Google to do for TV what it did for web with new service

LONDON - Google is turning up the heat further on its search engine rivals with the launch of a new service that it promises will do the same for TV that it has already done for the web, by allowing people to find video-based content from the likes of PBS, Fox News and the NBA.

The news of the video search feature comes a week after start-up company Blinkx TV launched its search service, which searches video content from the BBC, Sky, ITN and US channels including ABC and NBC.

Google Video is at beta public testing stage, and enables users to search across the closed captioning content of television programmes that Google began indexing in December last year.

Users enter a query, such as "iPod", and will be shown a list of relevant television programmes with still images and text excerpts from the exact point in the programme where the phrase was spoken.

The search results will tell programme and episode information, including channel, date and time, and upcoming episode information. There are plans to increase the number of television channels and video content available, but no further information is available as yet.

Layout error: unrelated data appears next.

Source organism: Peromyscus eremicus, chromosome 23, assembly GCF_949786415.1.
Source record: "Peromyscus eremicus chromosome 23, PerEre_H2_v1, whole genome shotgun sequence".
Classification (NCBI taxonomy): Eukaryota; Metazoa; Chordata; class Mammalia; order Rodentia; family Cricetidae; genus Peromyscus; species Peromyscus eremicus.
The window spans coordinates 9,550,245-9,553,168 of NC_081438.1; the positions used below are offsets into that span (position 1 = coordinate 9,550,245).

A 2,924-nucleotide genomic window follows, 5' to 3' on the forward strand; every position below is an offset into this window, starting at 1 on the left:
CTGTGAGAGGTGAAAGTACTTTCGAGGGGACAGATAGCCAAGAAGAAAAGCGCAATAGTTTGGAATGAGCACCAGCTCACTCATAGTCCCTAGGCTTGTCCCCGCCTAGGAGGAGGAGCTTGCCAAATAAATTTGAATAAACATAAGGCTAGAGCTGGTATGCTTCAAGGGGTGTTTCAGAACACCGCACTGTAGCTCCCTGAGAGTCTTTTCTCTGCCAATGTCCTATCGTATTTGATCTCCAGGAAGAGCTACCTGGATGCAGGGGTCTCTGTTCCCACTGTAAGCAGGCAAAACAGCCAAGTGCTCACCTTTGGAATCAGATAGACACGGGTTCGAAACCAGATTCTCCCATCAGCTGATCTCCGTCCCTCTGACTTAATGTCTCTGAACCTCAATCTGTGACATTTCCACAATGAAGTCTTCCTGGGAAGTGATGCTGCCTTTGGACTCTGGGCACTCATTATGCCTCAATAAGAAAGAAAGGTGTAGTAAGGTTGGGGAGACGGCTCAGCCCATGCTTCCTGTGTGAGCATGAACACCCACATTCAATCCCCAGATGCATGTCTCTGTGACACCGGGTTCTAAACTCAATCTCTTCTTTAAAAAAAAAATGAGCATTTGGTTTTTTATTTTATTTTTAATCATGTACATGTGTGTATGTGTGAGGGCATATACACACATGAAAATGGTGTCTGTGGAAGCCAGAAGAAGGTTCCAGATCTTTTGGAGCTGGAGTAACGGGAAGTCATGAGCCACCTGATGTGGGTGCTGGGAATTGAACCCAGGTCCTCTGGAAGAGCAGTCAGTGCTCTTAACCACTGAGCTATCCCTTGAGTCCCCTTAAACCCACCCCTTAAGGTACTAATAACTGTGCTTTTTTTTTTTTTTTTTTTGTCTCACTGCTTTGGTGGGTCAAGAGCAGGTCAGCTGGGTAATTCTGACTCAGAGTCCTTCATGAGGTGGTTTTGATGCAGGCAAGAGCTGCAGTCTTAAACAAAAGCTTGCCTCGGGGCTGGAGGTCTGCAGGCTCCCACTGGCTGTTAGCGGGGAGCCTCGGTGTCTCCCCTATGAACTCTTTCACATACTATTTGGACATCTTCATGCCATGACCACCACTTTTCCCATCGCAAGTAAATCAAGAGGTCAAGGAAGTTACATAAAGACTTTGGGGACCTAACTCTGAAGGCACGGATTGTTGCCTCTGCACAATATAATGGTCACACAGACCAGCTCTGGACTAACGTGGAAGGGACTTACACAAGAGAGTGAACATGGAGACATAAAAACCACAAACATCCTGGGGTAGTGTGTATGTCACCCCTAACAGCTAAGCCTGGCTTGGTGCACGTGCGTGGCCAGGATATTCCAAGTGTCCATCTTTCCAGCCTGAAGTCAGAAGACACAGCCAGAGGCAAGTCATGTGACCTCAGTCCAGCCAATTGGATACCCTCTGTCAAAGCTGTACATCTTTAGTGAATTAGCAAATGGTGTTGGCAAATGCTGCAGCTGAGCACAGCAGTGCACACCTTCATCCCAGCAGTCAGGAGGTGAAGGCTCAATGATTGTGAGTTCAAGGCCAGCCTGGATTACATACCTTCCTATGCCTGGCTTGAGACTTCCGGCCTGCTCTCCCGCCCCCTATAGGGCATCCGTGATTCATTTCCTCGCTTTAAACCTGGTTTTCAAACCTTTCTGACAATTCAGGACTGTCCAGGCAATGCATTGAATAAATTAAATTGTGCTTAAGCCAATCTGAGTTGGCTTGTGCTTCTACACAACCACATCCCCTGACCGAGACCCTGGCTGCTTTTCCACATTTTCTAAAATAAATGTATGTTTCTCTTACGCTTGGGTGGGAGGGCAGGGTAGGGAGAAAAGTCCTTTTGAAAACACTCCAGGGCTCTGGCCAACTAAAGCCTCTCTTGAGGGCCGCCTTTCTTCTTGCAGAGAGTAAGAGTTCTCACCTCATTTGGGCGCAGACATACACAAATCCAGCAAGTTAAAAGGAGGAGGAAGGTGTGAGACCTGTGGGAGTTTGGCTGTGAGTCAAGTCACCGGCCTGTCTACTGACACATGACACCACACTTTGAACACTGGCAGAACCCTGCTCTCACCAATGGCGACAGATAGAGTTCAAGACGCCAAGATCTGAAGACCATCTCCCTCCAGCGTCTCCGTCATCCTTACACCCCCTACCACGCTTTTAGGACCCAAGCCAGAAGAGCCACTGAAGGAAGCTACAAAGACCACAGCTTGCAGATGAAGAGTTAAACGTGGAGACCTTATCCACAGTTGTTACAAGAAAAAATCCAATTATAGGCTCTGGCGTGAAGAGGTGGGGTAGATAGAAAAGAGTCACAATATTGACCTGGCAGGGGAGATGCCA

Larry Page, Google's co-founder and president of products, said: "What Google did for the web, Google Video aims to do for television.

"This preview release demonstrates how searching television can work today. Users can search the content of TV programmes for anything, see relevant thumbnails, and discover where and when to watch matching television programs. We are working with content owners to improve this service by providing additional enhancements such as playback."

Because it is at the beta stage, Google Video does not include Google AdWords advertising or playback options.

At the same time, it is reported that Google is looking to launch a free telephone service allowing users to make calls via a broadband internet connection. The company would not comment on the speculation, or reports that the service will use technology provided by Skype.

Earlier today, it was reported the Page had made more than $50m (£26.7m) from the sale of Google shares because he achieved the top price for his stock, picking up between $197 and $205 for the 255,000 shares.

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